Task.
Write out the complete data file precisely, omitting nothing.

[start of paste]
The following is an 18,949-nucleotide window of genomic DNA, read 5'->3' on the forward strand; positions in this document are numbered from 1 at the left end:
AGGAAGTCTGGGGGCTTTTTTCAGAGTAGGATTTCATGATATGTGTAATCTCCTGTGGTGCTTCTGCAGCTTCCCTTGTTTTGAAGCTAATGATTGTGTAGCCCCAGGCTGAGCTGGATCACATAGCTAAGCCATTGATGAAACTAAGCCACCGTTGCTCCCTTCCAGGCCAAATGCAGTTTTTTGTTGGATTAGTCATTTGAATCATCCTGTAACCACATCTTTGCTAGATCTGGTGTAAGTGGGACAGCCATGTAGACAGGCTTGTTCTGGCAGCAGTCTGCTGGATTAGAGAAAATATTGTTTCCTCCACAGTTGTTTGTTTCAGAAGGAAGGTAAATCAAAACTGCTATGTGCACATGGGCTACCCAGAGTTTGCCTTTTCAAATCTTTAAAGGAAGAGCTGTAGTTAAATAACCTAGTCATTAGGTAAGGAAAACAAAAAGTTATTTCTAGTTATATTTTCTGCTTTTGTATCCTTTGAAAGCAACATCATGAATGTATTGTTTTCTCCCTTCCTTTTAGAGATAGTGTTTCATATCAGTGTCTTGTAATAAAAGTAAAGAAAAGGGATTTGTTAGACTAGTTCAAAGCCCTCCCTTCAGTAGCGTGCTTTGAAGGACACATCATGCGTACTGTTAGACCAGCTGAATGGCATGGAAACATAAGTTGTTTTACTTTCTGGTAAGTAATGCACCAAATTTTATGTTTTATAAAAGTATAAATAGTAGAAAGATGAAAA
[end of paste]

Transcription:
The following is an 18,949-nucleotide window of genomic DNA, read 5'->3' on the forward strand; positions in this document are numbered from 1 at the left end:
AGGAAGTCTGGGGGCTTTTTTCAGAGTAGGATTTCATGATATGTGTAATCTCCTGTGGTGCTTCTGCAGCTTCCCTTGTTTTGAAGCTAATGATTGTGTAGCCCCAGGCTGAGCTGGATCACATAGCTAAGCCATTGATGAAACTAAGCCACCGTTGCTCCCTTCCAGGCCAAATGCAGTTTTTTGTTGGATTAGTCATTTGAATCATCCTGTAACCACATCTTTGCTAGATCTGGTGTAAGTGGGACAGCCATGTAGACAGGCTTGTTCTGGCAGCAGTCTGCTGGATTAGAGAAAATATTGTTTCCTCCACAGTTGTTTGTTTCAGAAGGAAGGTAAATCAAAACTGCTATGTGCACATGGGCTACCCAGAGTTTGCCTTTTCAAATCTTTAAAGGAAGAGCTGTAGTTAAATAACCTAGTCATTAGGTAAGGAAAACAAAAAGTTATTTCTAGTTATATTTTCTGCTTTTGTATCCTTTGAAAGCAACATCATGAATGTATTGTTTTCTCCCTTCCTTTTAGAGATAGTGTTTCATATCAGTGTCTTGTAATAAAAGTAAAGAAAAGGGATTTGTTAGACTAGTTCAAAGCCCTCCCTTCAGTAGCGTGCTTTGAAGGACACATCATGCGTACTGTTAGACCAGCTGAATGGCATGGAAACATAAGTTGTTTTACTTTCTGGTAAGTAATGCACCAAATTTTATGTTTTATAAAAGTATAAATAGTAGAAAGATGAAAA